ANCHORAGE — Emergency Order EO-03, which directs Anchorage residents and businesses to hunker down, went into effect Sunday night at 10 p.m.
The Mayor issued the Hunker Down order to prevent Anchorage hospitals from becoming overwhelmed and unable to treat those who need urgent medical care. Patients with severe cases of COVID-19 often require ventilators—machines that help people breathe—and treatment in intensive care units (ICUs). Hospitals have a limited number of ventilators, ICU beds, and staff. If demand for ventilators and ICU beds exceeds what hospitals have available, many, potentially thousands, of patients will not receive the life-saving treatment they need. Those patients would include anyone in need of intensive care, whether due to a severe case COVID-19, a heart attack, a car crash, or another medical emergency.
When left unchecked, this virus spreads exponentially. Some models show that without an order to hunker down, hospitals could become overwhelmed within weeks. The predictions of these models are borne out by what is happening in other communities that waited too long to prevent the spread of the virus.
“The evidence makes our responsibility clear,” said Mayor Ethan Berkowitz. “We must do everything we can to slow the spread of this lethal virus. Our first responders, our doctors, our neighbors – our community is counting on us to hunker down.”
The hunker down order mandates that that non-critical businesses close their premises, and that residents stay home as much as possible.
Non-critical businesses encompass any business that is not specifically exempted as a critical business. This includes (but is not limited to): shoe stores, hair salons and barber shops, nail salons, clothing stores, makeup stores, jewelry stores, car dealerships (service and parts may remain open), tattoo parlors, acupuncture, art studios, and sporting goods stores, in-home housekeeping services, babysitting (except to provide support for critical workers). This is in addition to the closure of gyms, movie theaters, indoor recreation centers, bowling alleys, and nightclubs that were closed by EO-01. Non-critical businesses must close their premises; it is not acceptable to simply transform to a curbside or delivery business as that still places too many workers and customers in harm’s way for a non-critical purpose.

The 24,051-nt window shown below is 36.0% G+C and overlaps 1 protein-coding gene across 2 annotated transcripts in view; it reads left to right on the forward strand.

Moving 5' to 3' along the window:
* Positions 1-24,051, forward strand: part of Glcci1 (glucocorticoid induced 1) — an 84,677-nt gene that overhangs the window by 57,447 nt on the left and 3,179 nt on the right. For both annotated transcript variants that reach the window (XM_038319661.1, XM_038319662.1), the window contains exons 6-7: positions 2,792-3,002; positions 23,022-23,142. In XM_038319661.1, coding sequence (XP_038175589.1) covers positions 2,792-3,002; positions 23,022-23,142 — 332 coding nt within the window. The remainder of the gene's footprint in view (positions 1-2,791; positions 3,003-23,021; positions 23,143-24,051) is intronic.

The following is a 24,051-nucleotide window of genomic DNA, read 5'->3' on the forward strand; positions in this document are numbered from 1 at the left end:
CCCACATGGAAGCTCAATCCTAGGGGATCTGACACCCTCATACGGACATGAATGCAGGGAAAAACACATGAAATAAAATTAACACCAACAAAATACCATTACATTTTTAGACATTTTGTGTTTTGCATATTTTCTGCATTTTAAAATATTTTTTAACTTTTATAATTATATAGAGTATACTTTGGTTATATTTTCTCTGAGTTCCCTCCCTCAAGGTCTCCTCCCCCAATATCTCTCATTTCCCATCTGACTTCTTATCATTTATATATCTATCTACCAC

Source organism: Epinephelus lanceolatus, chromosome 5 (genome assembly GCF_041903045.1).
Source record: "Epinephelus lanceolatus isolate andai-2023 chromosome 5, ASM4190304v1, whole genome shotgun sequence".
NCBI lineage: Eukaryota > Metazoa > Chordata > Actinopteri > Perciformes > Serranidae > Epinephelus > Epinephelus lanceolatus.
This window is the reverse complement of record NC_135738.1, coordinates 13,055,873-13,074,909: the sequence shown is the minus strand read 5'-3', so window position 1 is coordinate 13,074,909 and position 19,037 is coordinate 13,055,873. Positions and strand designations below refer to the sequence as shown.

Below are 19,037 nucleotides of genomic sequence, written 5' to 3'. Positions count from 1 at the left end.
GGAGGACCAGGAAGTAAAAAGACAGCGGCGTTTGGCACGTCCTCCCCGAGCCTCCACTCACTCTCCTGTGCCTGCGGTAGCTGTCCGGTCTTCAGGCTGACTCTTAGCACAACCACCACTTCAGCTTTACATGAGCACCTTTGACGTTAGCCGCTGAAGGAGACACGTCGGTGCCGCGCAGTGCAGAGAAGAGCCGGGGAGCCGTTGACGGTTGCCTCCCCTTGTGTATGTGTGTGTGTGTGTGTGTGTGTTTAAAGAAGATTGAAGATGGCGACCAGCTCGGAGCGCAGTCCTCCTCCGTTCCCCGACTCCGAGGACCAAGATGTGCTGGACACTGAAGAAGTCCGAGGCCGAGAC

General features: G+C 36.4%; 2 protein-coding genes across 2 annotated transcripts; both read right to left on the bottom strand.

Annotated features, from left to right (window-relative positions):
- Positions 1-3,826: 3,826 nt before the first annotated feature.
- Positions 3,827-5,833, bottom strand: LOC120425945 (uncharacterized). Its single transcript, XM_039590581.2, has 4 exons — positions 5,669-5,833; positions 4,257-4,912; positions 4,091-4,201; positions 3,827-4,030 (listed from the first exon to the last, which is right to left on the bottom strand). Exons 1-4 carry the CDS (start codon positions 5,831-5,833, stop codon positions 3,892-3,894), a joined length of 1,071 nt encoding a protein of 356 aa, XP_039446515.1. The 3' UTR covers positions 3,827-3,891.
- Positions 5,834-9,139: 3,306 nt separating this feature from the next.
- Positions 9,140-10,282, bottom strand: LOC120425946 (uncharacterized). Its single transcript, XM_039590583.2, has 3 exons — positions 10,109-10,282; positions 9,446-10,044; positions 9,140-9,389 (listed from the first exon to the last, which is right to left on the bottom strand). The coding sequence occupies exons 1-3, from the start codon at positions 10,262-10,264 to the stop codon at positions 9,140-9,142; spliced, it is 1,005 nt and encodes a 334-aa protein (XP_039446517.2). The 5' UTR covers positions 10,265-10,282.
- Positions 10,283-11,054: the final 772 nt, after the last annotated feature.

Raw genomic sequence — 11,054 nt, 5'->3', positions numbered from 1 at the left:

The emergency order includes a list of critical businesses that can continue to operate while implementing social distancing techniques to the maximum extent possible—including switching to curbside or delivery service. The critical business list includes health care operations, grocery stores, convenience stores, maintenance and operations of critical infrastructure, first responders, criminal justice personnel, critical government functions, defense and national security-related operations, food cultivation, social services, journalism, gas stations, banks and other financial institutions, hardware stores, plumbers, electricians, mailing and shipping services, laundromats, educational institutions for the purpose of distance learning, restaurants (for takeout and delivery only), transportation services, hotels, childcare facilities (to serve workers in critical jobs only), and some legal and accounting services. For a full list, refer to the emergency order. These businesses should incorporate remote working whenever possible and adhere to CDC social distancing guidelines including maintaining six feet between people.
If not listed, a business may request an opinion from the Mayor that the business is critical by emailing email@example.com.
Residents must stay at home as much as possible. Residents can leave to work in critical jobs, to get food and important goods, for health care, and to recreate outside. Residents should maintain appropriate social distancing—six feet—from anyone outside of their household.